Examining the Role of Responsivity Factors in Juvenile Probation Outcomes

Anthony J Fortuna, Fordham University


According to the Risk-Needs-Responsivity (RNR) model for offender rehabilitation, treatment plans designed to decrease recidivism are most effective when an individual’s risk level matches dosage of services, dynamic (i.e., changeable) criminogenic needs are targeted, and treatment is modified to address individual responsivity factors that impact treatment delivery (Andrews, Bonta, & Hoge, 1990; Bonta & Andrews, 2017). Converging evidence supports higher needs case plan match (i.e., better matching of services delivered to needs assessment results) predicts better recidivism outcomes (Kapoor, et al., 2018; McCormick, et al., 2017; Peterson-Badali et al., 2015). Unlike the risk and need components of the RNR model, minimal research has addressed the impact of responsivity factors on recidivism. One recent study produced novel results suggesting that the total number of responsivity factors endorsed was a significant predictor of recidivism outcomes (Kapoor et al., 2018). Given the heterogenous nature of responsivity factors (e.g., mental health concerns, financial issues, living in a high crime neighborhood, etc.), it is also important to parse out which of these factors are especially impactful in terms of recidivism risk reduction. The present study tested the impact of responsivity factors on recidivism outcomes, utilizing data from a sample of 165 adolescents in two juvenile probation counties in a large northeastern state. This study utilized the Youth Level of Service/Case Management Inventory (YLS/CMI) risk/needs assessment, the Massachusetts Youth Screening Inventory – 2nd Edition (MAYSI-2; mental health screener for juvenile justice settings), and 12-month recidivism outcomes. It was hypothesized that: (1) higher score on the YLS/CMI would predict 12 month recidivism outcomes, (2) higher needs case plan match would be significantly associated with lower recidivism rate at 12 months post-probation intake, and (3) total count of responsivity factors endorsed, grouped into youth-specific responsivity factors, family-specific responsivity factors, and mental health specific responsivity factors, would be positively associated with recidivism at 12 months post-probation intake. Logistic regression analyses were conducted providing support for total score on the YLS/CMI as a significant predictor of the 12 month recidivism outcome, and did not provide support for the needs case plan match nor the total responsivity factor composites as significant predictors of 12 month recidivism outcomes. Results from this study do not support a reconceptualization of the impact of responsivity factors, but further research is needed to continue refining the vastly under-researched responsivity principle of the RNR model.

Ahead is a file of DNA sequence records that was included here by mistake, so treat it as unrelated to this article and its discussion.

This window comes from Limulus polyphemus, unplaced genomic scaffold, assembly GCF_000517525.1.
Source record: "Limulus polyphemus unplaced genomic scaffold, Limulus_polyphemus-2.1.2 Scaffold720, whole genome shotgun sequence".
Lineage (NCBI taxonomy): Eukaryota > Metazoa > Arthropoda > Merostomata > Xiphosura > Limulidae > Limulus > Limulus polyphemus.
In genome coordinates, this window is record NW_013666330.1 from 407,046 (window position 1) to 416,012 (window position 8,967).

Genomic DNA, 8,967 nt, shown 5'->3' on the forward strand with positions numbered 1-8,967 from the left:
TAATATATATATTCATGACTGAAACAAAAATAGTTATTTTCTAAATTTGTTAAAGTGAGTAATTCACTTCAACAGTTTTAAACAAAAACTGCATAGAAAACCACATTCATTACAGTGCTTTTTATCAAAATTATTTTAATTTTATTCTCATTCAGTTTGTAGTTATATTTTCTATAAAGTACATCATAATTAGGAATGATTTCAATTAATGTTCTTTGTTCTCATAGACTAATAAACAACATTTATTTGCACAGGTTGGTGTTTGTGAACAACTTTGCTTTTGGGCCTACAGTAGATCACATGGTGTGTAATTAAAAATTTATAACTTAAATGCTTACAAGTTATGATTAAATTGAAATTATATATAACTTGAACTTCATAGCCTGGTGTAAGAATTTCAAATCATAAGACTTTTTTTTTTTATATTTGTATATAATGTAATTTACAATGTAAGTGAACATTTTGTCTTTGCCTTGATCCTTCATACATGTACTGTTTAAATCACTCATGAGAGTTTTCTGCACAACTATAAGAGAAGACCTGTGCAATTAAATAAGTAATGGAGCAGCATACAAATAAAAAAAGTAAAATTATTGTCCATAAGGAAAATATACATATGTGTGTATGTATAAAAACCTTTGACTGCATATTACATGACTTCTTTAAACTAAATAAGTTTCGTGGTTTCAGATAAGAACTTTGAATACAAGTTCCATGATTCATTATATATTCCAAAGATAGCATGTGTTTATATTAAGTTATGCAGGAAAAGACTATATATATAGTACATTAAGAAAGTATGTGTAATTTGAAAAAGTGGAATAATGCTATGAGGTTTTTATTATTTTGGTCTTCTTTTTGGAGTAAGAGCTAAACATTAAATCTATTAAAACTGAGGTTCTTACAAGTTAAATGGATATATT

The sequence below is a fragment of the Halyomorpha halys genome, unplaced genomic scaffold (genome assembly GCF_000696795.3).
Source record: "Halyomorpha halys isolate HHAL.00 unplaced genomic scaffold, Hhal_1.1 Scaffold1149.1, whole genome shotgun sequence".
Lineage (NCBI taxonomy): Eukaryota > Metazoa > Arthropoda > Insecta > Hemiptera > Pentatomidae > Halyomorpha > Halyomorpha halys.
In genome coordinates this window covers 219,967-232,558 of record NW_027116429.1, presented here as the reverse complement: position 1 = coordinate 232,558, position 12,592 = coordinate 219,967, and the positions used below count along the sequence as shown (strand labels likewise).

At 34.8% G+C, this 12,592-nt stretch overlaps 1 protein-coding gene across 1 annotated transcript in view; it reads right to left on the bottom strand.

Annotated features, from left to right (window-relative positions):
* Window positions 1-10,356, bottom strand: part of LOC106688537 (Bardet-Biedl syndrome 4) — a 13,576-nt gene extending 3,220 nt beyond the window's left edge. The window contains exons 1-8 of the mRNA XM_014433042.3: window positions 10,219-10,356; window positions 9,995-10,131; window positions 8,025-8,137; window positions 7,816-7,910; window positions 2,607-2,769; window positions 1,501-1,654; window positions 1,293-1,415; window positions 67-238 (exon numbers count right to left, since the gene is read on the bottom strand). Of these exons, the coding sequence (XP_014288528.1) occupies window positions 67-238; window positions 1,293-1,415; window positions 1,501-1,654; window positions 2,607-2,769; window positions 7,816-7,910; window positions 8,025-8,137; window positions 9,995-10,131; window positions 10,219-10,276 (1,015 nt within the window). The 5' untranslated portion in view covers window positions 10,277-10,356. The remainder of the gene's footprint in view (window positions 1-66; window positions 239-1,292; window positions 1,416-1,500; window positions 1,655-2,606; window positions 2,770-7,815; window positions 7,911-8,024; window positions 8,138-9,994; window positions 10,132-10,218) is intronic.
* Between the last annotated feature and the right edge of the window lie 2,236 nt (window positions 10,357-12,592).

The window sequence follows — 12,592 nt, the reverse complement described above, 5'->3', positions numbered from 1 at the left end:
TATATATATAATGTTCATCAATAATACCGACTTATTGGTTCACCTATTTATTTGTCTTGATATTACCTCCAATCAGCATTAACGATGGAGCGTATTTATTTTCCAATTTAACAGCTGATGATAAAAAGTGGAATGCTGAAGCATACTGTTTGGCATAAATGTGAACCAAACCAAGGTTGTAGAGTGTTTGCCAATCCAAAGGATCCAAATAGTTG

Subject Area

Clinical psychology|Developmental psychology|Criminology

Recommended Citation

Fortuna, Anthony J, "Examining the Role of Responsivity Factors in Juvenile Probation Outcomes" (2021). ETD Collection for Fordham University. AAI28715220.